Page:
Nutrition Myth 20: A Vegetarian/Vegan Diet is 'better' for your health

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This myth often comes from a mis-understanding of specific terminology - differentiating between the terms ‘Vegetarian/Vegan’ and ‘Plant-Based’. Once we have a clearer understanding of these two terms, and the difference between them, then it’s quite easy to move past this mis-conception.

It is common nowadays to see or hear the recommendation to follow a ‘plant-based’ diet for a myriad of reasons, from health to sustainability (a topic for another day), but often we assume that a ‘plant-based’ diet means a diet absent of meat or fish - a vegetarian, or even vegan, diet. However, this is simply not the case. By definition, a ‘plant-based’ diet is simply a diet where the majority (read: more than 50%) of our food and calorie intake comes from plants… which, as you can imagine, is vastly different from a fully vegetarian approach. Now, is a plant-based diet (under this definition) going to better for your health? In most circumstances, yes.

However, it is still possible to eat food from animal sources and still follow a plant-based diet - some people might tell you that’s wrong, but by definition it is wholly possible. Following a plant-based diet may mean reducing the amount of meat and food from animal sources that you have, but it doesn’t require you to eliminate them entirely. Let me be very clear: food from animal sources is absolutely not bad for your health.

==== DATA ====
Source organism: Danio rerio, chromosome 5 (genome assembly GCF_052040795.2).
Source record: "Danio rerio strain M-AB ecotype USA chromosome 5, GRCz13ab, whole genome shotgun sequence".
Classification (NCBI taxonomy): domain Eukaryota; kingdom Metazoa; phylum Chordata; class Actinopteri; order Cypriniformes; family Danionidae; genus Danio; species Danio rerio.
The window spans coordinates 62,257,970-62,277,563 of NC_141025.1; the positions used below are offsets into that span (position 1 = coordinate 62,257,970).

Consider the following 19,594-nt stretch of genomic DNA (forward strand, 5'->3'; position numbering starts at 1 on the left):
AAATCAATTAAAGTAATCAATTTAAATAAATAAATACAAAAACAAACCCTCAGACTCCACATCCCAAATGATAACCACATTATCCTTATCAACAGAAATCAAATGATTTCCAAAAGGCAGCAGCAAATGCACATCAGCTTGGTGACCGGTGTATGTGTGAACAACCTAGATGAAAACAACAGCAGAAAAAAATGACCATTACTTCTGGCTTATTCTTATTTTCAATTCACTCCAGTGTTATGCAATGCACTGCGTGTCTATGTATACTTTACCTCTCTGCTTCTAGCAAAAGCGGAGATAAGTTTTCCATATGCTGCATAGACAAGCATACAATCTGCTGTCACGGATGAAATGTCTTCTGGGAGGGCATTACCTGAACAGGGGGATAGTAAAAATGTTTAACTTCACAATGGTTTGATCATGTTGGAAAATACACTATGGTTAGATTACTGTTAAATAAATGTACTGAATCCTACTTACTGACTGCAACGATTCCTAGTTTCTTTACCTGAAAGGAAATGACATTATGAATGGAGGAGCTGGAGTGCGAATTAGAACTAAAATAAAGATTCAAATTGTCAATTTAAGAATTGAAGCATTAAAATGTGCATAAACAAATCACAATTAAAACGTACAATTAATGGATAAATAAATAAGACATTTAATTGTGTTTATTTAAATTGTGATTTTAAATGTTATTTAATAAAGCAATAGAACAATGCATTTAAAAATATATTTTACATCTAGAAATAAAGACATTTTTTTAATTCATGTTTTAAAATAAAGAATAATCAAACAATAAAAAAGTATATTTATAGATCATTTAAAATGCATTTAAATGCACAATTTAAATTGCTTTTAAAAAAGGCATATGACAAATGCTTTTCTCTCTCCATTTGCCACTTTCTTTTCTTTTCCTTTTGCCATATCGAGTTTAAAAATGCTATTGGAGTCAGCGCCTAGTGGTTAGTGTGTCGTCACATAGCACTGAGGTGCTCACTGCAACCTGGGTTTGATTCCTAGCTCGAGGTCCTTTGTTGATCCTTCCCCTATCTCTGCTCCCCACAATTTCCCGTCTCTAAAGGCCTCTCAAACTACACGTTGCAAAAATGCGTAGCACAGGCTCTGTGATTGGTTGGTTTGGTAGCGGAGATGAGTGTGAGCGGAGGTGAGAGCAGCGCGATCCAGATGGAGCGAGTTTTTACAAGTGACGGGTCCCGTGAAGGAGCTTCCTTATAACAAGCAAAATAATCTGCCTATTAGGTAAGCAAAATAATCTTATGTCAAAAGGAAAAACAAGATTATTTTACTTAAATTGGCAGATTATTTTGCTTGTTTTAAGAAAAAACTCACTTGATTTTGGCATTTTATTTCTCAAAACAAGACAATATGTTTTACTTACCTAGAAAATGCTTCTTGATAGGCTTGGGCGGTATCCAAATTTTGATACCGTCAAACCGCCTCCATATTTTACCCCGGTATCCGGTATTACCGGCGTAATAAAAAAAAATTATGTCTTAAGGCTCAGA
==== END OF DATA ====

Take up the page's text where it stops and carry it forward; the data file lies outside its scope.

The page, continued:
Now, this is not to say that vegetarian or vegan diets are inferior to a meat-eating diet, but we need to be careful about claiming their superiority to other dietary approaches. What the current evidence shows is that, when calorie controlled, there is very little difference between a good quality vegetarian diet and a good quality meat-eating diet. There is very little difference in relative or absolute risk of developing illness or disease, and their health benefits are very comparable.

Obviously, if we compare a high-quality vegetarian diet with a low-quality ‘western diet’ (or vice versa), then the results are going to be vastly different - which is why, as we always say, it is not about the particular dietary approach, but the application of each approach that is important.

Vegetarians and vegans can actually be more likely to develop micronutrient deficiencies due to the restrictive nature of their diets. Some minerals, such as iron, are found in very high amounts in meat products (red meat for example), but in much smaller amounts in plant-based sources. This naturally makes it tougher for vegetarians and vegans to meet all of their micronutrient requirements. For that reason, it can sometimes be necessary for vegetarians or vegans to supplement certain nutrients (though this is very dependant on each individual).

Ultimately, it’s another case of ‘don’t believe the hype’ - vegetarian and vegan diets can be extremely healthy, but no healthier than an equivalent meat-eating diet. When it comes to our own health, the overall complexion of our diet is what really matters.